Pharmacists Are Now Recognized as Health Care Providers

OCTOBER 01, 2004
Eileen Koutnik, Assistant Editor, Pharmacy Times

For the first time since Medicare's inception, pharmacists are finally being recognized as health care providers. Part of the Medicare Prescription Drug, Improvement and Modernization Act of 2003 includes proposed rules to regulate Medication Therapy Management (MTM) programs that would entitle Medicare beneficiaries access to these services from pharmacists.

"This is the first time in our nation's history that the pharmacist has ever been acknowledged in federal legislation as a health care provider. After all this time, the nation's largest payor of health care services is now recognizing the vital role of the pharmacist as a medication therapy manager and is willing to compensate pharmacists for their services," Kerr Drug's Executive Vice President, Pharmacy and Logistics Ralph Petri said during the National Association of Chain Drug Stores (NACDS) Pharmacy and Technology Conference on August 29, 2004, in San Diego, Calif.

The purpose of MTM is to optimize therapeutic outcomes, improve medication use, reduce the risk of adverse drug events and drug interactions, and increase patient adherence and compliance with prescribed regimens. "Effectively delivering MTM services to our nation's Medicare beneficiaries will be one of community pharmacy's most effective and important ways of demonstrating the importance of the pharmacist in improving the effective use of prescription medications," Petri told conference attendees.

He stressed, however, that "if we do not effectively deliver MTM within the Medicare benefit, we not only risk losing this important opportunity but the much larger opportunity to effectively demonstrate the pharmacist's vital role in health care to the American public."

Successfully delivering MTM programs requires changes. "It means positioning our pharmacists to utilize their expertise more actively than ever before. If we are to succeed, we, as a profession, must do things differently," Petri added.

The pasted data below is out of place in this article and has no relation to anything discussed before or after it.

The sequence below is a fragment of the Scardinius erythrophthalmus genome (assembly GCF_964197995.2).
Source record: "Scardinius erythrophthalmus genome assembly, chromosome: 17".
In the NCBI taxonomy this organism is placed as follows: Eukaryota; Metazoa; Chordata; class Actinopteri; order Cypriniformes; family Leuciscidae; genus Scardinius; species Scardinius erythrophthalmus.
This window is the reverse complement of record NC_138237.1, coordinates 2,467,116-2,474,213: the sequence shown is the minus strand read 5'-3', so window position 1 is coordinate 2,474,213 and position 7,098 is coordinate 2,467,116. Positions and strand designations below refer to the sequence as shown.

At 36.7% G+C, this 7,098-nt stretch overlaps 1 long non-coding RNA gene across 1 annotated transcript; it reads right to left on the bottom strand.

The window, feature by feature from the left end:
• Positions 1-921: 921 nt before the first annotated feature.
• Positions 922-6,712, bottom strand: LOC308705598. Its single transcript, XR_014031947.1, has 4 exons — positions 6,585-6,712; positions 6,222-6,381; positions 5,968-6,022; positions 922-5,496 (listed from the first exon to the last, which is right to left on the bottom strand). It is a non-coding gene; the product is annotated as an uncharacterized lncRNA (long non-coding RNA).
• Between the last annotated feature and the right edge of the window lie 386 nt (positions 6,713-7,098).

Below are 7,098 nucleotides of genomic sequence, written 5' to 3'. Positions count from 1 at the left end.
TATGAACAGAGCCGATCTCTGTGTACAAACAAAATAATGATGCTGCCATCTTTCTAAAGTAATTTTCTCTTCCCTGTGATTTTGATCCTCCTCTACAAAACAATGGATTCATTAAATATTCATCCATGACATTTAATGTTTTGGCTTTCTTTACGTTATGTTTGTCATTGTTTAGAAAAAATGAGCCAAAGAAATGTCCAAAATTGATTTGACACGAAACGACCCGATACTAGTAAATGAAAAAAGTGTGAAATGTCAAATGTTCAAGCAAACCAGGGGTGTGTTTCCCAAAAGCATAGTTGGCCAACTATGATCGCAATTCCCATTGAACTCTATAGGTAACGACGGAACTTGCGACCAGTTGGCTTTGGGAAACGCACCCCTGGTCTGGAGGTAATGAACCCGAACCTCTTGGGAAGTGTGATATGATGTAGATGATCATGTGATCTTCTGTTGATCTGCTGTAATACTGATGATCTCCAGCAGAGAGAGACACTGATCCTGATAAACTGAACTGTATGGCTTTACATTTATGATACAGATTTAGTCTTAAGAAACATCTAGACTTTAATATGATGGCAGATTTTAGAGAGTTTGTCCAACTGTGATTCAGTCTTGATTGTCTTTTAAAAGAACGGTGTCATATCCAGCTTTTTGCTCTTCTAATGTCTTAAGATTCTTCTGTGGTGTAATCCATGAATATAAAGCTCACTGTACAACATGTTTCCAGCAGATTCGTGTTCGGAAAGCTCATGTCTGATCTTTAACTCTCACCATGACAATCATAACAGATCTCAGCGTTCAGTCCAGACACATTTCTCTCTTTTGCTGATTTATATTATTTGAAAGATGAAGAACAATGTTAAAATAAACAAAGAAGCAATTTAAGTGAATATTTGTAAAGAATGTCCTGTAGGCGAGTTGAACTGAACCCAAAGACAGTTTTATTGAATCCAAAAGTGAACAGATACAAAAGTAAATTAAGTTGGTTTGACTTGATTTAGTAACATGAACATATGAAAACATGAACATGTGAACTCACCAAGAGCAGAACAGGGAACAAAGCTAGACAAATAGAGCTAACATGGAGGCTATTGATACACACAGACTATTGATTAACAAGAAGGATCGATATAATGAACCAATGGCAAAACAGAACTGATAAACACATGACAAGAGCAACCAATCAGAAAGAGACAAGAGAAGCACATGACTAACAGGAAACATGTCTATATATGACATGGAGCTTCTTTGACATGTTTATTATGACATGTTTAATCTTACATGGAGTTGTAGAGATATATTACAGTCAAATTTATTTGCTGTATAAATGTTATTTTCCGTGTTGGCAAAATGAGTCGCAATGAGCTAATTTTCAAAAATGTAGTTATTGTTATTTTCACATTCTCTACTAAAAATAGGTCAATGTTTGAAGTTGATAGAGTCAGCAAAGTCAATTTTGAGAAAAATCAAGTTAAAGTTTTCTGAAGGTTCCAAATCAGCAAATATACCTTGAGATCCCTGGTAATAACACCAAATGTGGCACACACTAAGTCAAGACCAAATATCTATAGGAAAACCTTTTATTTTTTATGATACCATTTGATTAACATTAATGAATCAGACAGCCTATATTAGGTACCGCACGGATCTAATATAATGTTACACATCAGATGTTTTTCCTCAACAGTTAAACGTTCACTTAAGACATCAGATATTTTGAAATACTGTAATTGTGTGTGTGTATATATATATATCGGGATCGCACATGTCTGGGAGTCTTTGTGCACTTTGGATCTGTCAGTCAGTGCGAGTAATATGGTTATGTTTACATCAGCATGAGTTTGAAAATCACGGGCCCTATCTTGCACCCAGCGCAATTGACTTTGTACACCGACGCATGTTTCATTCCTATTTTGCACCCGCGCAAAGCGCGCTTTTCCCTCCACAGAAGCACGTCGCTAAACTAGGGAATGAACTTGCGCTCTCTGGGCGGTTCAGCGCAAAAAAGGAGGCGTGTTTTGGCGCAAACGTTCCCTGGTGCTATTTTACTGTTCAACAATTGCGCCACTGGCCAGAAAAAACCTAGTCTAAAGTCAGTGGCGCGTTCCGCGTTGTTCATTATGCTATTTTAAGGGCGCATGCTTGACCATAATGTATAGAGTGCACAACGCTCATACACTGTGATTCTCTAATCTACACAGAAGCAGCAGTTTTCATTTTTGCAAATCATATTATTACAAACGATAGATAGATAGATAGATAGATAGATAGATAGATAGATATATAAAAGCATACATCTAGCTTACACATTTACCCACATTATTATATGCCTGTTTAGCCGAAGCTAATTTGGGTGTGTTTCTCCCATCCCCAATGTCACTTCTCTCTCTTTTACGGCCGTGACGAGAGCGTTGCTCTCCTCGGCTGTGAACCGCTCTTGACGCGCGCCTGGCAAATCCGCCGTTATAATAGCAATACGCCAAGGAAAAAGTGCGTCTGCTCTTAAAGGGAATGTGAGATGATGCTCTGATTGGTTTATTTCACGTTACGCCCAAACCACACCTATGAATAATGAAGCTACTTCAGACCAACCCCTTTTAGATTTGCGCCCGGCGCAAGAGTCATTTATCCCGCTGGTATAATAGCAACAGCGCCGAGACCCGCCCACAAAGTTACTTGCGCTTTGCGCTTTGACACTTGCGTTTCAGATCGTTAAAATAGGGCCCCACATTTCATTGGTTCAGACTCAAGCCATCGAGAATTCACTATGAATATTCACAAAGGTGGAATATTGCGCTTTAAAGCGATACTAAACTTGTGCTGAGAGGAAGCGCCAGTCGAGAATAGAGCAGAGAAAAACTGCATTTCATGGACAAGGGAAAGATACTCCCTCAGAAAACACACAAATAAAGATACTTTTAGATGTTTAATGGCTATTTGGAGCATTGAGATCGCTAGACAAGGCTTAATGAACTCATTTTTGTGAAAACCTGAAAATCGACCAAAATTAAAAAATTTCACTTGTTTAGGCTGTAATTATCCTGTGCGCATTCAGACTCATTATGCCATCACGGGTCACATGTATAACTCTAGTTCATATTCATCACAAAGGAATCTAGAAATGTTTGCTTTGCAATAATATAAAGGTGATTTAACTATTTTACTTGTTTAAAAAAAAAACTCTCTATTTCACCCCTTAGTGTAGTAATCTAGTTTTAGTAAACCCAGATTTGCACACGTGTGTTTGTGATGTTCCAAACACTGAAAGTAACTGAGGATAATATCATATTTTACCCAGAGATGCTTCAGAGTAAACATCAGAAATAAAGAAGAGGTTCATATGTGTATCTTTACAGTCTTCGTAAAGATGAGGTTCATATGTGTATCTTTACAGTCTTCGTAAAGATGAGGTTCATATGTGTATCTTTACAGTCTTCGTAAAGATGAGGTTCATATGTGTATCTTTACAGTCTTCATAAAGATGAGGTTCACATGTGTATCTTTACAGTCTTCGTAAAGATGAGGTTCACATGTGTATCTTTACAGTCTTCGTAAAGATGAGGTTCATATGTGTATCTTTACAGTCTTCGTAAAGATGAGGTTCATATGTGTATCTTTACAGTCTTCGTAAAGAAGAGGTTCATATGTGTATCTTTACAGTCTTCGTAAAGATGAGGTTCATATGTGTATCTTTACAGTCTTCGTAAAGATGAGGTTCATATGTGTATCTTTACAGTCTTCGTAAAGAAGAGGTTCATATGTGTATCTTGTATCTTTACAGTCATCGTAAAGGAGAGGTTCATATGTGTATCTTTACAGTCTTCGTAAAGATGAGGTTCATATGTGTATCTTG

Petri also highlighted the pressing issues that will challenge the continued success of community pharmacy in the coming months. He said that community pharmacy, along with the NACDS, is hard at work making sure that the role of community pharmacy is properly recognized as a key contributor to safe, cost-effective health care. A majority of this year's focus has been on 4 fundamental areas:

  • Striving toward a meaningful prescription drug benefit for Medicare beneficiaries
  • Involving all stakeholders in the drug importation debate to ensure the right of all patients to quality medications
  • Working to support patient choice in the prescription medication mail-order debate
  • Working for adequate reimbursement from state Medicaid agencies and other payors for pharmacy services

Petri further pointed out that working on these areas poses 2 underlying challenges. "The American public does not fully appreciate the value of medications, nor do they understand the role of the community pharmacist in helping to maximize the safe and effective benefits of their medications."

Despite pharmacists repeatedly ranking at or near the top of the annual Gallup Poll measuring trust among American pharmacists, he said that "trusting a pharmacist" is not the same as "understanding what a pharmacist does"?or "appreciating (placing value) on the positive impact a pharmacist has on improving health care outcomes."

Petri, who has been encouraged by the discussions regarding the value message, said, "A crucial ingredient in the value message is the quality of care provided by the pharmacist." He emphasized that value messaging cannot be done single-handedly. It requires that organizations in every area of health care join together.

One vital way of working together is having each pharmacy make a commitment to educate the public at every chance. "But we must do more than simply talk about it, we must demonstrate that value, every day, at every opportunity, as we work with patients and their physicians on maximizing their health medication therapy and their health care dollar," he said.

The Sarasota Group, a coalition of community pharmacy groups and drug manufacturers, has spent the last year working to raise public awareness of the "dual value of prescription medications and the role of the community pharmacist."

Addressing the audience of pharmacy and pharmaceutical industry leaders, Petri said, "The value message, most simply communicated, is that prescription medications are the most valuable aspect of health care if those medications are accompanied by the knowledge and expertise of a pharmacist that enables one to realize their total benefit."

"Changing the American public's views about prescription medications and the value of community pharmacists is a goal of enormous magnitude that requires an industry-wide effort," he added.